BAGHDAD, (AP) – A suicide bomber struck police lined up at the entrance of the main police academy in Baghdad on Sunday, killing more than two dozen people and wounding dozens of others, officials said.
The blast was a bloody reminder of the ability of insurgents to stage dramatic attacks as the United States begins to draw down its forces. The U.S. military was expected to announce the withdrawal of two more brigades on Sunday.
The bomber detonated his explosives near a side entrance of the academy, which is in a mainly Shiite area of eastern Baghdad.
One police officer said the bomber was riding a motorcycle when he drove into the line but the Interior Ministry said the method of attack had not yet been determined.
Extremists have increasingly targeted Iraqi forces as they try to prove they can take over the country’s security so the American troops can go home.
Baghdad’s main police academy has been hit by several bombings. Another suicide bombing there killed at least 33 people and wounded dozens on Dec. 1.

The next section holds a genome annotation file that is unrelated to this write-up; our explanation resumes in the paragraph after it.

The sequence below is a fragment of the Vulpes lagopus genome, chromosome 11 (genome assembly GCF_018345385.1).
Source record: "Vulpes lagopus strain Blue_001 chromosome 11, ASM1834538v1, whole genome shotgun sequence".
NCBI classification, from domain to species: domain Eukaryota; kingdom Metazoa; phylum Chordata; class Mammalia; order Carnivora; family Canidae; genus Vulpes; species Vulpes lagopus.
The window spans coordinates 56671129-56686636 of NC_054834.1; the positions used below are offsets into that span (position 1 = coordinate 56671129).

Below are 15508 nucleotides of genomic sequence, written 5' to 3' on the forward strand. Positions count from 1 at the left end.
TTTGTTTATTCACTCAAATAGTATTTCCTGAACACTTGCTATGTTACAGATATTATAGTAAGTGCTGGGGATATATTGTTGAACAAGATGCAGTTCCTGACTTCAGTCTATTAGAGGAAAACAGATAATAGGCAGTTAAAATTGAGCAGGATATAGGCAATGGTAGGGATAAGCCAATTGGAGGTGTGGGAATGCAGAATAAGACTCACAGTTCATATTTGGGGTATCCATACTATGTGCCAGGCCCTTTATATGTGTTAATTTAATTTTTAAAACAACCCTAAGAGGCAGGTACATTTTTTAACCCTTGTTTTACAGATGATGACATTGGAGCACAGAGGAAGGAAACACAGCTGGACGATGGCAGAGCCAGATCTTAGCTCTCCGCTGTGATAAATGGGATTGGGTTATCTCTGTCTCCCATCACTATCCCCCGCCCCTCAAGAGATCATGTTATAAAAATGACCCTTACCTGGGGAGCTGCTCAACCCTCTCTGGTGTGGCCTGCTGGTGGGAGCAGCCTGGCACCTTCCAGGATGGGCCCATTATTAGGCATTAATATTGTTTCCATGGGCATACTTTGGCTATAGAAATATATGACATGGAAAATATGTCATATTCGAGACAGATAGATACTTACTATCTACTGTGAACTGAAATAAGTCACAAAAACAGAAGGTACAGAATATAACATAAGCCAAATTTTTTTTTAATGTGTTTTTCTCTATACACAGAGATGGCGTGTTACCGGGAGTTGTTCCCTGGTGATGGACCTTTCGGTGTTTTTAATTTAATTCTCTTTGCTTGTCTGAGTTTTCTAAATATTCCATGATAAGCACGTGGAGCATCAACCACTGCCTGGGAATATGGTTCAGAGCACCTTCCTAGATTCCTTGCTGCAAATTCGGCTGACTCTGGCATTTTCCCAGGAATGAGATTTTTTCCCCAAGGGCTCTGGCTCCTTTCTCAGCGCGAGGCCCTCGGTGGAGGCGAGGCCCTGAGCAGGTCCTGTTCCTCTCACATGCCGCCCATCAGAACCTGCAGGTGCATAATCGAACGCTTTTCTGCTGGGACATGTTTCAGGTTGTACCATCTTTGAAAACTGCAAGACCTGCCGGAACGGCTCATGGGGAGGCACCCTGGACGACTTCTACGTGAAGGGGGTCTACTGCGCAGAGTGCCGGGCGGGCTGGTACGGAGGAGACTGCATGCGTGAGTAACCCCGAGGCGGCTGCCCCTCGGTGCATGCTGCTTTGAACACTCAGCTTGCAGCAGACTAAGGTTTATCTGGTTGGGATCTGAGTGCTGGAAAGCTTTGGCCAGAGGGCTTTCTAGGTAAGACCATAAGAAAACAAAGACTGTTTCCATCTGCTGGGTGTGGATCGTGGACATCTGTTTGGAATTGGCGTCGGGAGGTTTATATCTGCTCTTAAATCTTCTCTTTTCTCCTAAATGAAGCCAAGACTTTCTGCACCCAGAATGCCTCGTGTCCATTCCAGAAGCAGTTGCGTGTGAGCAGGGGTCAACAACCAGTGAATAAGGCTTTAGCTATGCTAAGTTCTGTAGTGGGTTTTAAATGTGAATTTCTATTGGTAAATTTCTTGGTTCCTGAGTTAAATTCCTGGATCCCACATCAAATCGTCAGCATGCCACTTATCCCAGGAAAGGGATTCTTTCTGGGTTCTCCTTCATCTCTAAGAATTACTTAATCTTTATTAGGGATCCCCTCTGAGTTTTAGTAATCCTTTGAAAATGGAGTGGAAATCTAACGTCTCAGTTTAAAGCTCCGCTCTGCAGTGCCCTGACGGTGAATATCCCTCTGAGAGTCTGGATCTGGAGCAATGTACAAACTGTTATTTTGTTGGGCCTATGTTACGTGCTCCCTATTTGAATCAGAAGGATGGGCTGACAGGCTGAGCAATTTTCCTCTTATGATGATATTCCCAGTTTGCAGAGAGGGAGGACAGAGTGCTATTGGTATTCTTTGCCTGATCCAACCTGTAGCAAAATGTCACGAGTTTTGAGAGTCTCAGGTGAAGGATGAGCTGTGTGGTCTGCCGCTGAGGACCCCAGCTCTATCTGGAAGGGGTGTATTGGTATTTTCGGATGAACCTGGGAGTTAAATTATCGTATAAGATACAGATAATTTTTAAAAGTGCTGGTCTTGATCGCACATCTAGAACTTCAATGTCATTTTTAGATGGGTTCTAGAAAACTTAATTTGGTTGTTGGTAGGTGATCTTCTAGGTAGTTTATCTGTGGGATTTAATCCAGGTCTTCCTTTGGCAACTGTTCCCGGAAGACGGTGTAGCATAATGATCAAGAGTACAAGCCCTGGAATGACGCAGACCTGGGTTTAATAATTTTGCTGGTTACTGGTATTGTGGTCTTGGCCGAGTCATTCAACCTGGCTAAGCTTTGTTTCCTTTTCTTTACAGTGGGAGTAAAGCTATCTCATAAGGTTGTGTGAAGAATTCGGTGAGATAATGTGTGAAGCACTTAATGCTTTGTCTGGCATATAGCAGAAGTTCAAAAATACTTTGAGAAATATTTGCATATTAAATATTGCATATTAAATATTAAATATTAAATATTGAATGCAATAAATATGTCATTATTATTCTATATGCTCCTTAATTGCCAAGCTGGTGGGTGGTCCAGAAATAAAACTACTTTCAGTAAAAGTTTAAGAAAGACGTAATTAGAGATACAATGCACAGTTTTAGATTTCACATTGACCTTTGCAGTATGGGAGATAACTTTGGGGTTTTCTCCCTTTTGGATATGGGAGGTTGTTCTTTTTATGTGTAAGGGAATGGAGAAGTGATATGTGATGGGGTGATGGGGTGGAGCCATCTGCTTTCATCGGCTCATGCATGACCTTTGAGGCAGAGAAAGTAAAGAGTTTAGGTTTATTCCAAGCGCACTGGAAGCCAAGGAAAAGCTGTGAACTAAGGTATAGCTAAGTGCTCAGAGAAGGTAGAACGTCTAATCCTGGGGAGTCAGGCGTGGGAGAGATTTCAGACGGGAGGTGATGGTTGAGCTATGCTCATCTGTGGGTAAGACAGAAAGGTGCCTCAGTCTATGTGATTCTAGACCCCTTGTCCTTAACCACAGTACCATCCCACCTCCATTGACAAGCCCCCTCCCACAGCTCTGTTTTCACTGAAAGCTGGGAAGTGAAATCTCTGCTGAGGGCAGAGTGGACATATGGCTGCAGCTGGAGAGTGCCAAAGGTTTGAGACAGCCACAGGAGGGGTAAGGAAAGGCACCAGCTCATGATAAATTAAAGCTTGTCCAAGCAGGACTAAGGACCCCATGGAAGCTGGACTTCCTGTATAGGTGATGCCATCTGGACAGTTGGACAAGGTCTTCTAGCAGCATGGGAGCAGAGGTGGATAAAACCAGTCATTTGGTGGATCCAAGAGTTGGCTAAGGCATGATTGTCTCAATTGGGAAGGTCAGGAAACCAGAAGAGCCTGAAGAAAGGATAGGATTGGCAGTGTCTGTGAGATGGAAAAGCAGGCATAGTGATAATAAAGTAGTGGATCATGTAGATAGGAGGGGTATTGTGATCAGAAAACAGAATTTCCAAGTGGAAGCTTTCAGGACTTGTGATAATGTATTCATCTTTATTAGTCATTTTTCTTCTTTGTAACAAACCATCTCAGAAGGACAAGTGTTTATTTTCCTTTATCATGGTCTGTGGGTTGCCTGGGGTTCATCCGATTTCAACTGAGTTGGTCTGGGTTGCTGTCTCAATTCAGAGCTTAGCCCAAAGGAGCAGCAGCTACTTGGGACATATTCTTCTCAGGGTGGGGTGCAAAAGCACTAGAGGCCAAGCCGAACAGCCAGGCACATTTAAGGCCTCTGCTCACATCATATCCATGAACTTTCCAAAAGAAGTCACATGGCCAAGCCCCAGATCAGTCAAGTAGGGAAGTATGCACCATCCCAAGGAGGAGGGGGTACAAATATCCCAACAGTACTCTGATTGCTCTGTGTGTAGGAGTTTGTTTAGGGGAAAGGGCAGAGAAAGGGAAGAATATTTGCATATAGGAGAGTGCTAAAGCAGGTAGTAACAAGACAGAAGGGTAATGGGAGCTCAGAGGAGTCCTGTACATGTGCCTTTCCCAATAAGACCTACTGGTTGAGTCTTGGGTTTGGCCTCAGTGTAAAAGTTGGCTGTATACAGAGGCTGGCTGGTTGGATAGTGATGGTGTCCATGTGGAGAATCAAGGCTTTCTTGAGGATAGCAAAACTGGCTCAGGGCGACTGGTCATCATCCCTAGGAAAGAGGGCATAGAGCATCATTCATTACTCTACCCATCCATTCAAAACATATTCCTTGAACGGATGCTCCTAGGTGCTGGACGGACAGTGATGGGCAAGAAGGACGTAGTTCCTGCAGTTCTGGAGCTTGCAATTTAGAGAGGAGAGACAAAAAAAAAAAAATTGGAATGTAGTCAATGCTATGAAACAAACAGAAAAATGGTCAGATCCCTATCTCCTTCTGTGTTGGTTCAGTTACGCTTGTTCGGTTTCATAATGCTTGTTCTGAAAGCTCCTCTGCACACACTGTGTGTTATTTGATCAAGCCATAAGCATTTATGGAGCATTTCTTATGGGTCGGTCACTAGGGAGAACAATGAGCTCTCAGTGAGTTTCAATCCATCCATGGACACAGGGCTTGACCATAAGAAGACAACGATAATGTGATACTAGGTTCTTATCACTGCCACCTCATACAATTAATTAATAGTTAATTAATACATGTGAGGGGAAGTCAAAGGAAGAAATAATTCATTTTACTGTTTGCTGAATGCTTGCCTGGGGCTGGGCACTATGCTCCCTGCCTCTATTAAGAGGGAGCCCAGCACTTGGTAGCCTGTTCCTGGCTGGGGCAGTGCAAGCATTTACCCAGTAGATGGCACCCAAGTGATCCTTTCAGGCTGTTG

Iraqi officials provided conflicting casualty tolls as is common in the chaotic aftermath of bombings.
Three medical officials and a police officer in the area where the bombing occurred said 26 people were killed and nearly 60 wounded. Another police officer at the Interior Ministry said 28 were killed and 57 wounded.
The officials spoke on condition of anonymity because they weren’t authorized to release the information.
Interior Ministry spokesman Maj. Gen. Abdul-Karim Khalaf said earlier that 16 people were killed and about 30 wounded.
Nobody claimed responsibility for Sunday’s attack. But suicide bombings are usually blamed on al-Qaida in Iraq and other Sunni insurgents seeking to undermine public confidence in security gains that have led to a sharp decline in violence.